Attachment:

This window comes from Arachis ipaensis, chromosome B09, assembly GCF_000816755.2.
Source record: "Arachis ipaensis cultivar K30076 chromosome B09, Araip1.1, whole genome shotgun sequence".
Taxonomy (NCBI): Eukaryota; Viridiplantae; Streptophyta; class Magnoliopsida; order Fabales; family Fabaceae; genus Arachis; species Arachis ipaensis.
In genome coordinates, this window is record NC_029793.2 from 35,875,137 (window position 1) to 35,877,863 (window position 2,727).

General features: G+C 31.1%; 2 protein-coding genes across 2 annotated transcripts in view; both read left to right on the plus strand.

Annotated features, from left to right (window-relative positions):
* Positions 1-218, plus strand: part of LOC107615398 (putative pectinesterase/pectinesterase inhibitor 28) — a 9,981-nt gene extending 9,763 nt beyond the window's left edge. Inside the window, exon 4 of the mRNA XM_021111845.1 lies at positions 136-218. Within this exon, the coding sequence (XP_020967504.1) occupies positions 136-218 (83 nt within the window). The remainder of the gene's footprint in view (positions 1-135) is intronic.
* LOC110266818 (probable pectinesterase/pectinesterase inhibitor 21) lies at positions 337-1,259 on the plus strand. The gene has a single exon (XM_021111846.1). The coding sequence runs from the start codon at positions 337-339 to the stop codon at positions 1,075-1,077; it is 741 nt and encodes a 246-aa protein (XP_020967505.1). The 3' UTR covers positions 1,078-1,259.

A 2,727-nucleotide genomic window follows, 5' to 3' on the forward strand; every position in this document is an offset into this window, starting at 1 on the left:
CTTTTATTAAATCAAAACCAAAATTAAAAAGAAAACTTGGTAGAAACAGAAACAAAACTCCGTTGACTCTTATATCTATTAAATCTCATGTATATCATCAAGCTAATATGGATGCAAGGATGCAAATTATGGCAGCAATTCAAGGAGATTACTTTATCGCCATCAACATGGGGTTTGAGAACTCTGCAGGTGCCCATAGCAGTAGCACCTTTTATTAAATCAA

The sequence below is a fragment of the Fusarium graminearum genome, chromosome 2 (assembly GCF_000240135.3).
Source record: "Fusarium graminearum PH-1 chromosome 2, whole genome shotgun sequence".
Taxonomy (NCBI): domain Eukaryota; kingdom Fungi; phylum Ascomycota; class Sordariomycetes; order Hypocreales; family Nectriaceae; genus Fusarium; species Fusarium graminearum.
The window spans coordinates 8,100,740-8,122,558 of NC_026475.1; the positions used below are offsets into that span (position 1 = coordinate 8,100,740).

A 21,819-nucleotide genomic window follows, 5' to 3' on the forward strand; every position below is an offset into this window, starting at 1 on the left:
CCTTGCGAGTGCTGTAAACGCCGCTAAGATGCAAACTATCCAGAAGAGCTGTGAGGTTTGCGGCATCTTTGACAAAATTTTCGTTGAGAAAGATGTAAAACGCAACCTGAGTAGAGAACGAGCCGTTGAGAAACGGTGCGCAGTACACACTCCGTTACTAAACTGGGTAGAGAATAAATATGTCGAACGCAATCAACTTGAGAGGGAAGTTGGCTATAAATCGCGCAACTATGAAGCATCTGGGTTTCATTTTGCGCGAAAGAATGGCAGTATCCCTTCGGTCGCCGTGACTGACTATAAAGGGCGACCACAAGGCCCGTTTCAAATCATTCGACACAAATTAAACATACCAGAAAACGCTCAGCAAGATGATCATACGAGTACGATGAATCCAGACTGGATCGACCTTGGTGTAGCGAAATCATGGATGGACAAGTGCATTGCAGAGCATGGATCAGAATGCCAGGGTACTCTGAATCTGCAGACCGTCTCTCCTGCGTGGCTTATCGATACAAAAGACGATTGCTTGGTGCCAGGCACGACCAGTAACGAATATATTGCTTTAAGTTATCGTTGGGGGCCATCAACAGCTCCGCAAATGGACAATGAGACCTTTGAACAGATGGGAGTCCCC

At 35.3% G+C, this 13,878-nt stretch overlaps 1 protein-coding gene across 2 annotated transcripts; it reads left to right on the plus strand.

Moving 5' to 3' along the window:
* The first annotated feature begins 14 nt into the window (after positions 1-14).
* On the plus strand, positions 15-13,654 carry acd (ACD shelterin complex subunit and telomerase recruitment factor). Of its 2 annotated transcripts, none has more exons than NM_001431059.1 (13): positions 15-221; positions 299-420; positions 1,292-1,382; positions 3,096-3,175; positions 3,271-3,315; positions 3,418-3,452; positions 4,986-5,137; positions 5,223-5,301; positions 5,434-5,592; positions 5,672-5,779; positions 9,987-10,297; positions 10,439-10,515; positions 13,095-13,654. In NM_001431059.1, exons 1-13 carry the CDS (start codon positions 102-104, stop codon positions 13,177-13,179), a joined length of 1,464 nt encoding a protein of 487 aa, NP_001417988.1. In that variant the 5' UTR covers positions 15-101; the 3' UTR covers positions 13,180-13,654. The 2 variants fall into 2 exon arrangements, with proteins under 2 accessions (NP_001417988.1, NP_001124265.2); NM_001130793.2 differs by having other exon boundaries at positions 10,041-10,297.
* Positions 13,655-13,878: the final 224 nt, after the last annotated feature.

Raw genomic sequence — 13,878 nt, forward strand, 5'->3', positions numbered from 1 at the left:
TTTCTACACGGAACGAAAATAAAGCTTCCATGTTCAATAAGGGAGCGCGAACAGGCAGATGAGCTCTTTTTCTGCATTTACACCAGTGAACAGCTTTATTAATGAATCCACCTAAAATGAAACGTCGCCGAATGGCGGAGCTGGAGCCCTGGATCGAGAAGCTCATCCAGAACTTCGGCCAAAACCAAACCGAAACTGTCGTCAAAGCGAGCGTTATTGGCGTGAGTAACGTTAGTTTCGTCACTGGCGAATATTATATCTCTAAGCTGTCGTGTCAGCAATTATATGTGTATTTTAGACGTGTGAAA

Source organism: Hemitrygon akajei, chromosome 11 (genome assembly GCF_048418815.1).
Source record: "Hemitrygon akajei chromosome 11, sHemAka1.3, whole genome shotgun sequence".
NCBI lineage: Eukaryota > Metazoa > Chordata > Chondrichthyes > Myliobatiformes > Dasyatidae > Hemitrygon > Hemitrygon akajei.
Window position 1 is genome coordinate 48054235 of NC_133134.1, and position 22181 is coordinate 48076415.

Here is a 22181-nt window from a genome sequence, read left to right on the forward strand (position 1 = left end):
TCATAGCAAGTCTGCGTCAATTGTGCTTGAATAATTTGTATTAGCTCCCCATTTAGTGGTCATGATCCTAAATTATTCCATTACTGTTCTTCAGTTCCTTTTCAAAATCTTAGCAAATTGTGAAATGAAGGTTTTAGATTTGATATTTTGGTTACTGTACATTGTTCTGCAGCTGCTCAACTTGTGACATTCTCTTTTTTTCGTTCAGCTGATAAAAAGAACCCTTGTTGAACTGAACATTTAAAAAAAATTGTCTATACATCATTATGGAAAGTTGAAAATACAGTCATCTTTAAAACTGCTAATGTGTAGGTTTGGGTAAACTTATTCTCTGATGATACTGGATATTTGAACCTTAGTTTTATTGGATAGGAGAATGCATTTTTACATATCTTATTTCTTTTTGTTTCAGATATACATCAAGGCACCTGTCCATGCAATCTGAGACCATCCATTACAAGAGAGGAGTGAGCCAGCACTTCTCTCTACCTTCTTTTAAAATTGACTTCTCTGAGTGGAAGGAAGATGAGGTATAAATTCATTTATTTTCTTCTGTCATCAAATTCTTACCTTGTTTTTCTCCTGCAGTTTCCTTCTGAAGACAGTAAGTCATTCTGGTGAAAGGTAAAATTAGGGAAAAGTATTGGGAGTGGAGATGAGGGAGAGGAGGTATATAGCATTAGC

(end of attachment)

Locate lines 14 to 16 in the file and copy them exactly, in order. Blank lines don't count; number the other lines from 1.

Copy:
The window spans coordinates 8,100,740-8,122,558 of NC_026475.1; the positions used below are offsets into that span (position 1 = coordinate 8,100,740).

A 21,819-nucleotide genomic window follows, 5' to 3' on the forward strand; every position below is an offset into this window, starting at 1 on the left:
CCTTGCGAGTGCTGTAAACGCCGCTAAGATGCAAACTATCCAGAAGAGCTGTGAGGTTTGCGGCATCTTTGACAAAATTTTCGTTGAGAAAGATGTAAAACGCAACCTGAGTAGAGAACGAGCCGTTGAGAAACGGTGCGCAGTACACACTCCGTTACTAAACTGGGTAGAGAATAAATATGTCGAACGCAATCAACTTGAGAGGGAAGTTGGCTATAAATCGCGCAACTATGAAGCATCTGGGTTTCATTTTGCGCGAAAGAATGGCAGTATCCCTTCGGTCGCCGTGACTGACTATAAAGGGCGACCACAAGGCCCGTTTCAAATCATTCGACACAAATTAAACATACCAGAAAACGCTCAGCAAGATGATCATACGAGTACGATGAATCCAGACTGGATCGACCTTGGTGTAGCGAAATCATGGATGGACAAGTGCATTGCAGAGCATGGATCAGAATGCCAGGGTACTCTGAATCTGCAGACCGTCTCTCCTGCGTGGCTTATCGATACAAAAGACGATTGCTTGGTGCCAGGCACGACCAGTAACGAATATATTGCTTTAAGTTATCGTTGGGGGCCATCAACAGCTCCGCAAATGGACAATGAGACCTTTGAACAGATGGGAGTCCCC